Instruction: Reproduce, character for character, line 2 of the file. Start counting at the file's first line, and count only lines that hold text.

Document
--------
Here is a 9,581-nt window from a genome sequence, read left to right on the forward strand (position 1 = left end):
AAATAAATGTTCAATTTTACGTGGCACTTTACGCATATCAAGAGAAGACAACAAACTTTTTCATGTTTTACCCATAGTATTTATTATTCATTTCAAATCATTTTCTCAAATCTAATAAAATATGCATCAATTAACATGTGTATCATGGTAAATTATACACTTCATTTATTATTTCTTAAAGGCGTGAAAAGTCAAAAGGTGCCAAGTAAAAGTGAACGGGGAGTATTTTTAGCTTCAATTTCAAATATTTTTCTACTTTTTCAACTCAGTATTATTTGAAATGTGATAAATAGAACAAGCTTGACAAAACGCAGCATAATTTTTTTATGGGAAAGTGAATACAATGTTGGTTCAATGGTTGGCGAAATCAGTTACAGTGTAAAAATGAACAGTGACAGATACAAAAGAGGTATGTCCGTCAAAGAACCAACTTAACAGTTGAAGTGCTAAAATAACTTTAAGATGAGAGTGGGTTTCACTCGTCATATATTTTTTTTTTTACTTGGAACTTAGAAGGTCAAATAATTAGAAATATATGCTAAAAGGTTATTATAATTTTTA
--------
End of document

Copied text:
AAATAAATGTTCAATTTTACGTGGCACTTTACGCATATCAAGAGAAGACAACAAACTTTTTCATGTTTTACCCATAGTATTTATTATTCATTTCAAATCATTTTCTCAAATCTAATAAAATATGCATCAATTAACATGTGTATCATGGTAAATTATACACTTCATTTATTATTTCTTAAAGGCGTGAAAAGTCAAAAGGTGCCAAGTAAAAGTGAACGGGGAGTATTTTTAGCTTCAATTTCAAATATTTTTCTACTTTTTCAACTCAGTATTATTTGAAATGTGATAAATAGAACAAGCTTGACAAAACGCAGCATAATTTTTTTATGGGAAAGTGAATACAATGTTGGTTCAATGGTTGGCGAAATCAGTTACAGTGTAAAAATGAACAGTGACAGATACAAAAGAGGTATGTCCGTCAAAGAACCAACTTAACAGTTGAAGTGCTAAAATAACTTTAAGATGAGAGTGGGTTTCACTCGTCATATATTTTTTTTTTTACTTGGAACTTAGAAGGTCAAATAATTAGAAATATATGCTAAAAGGTTATTATAATTTTTA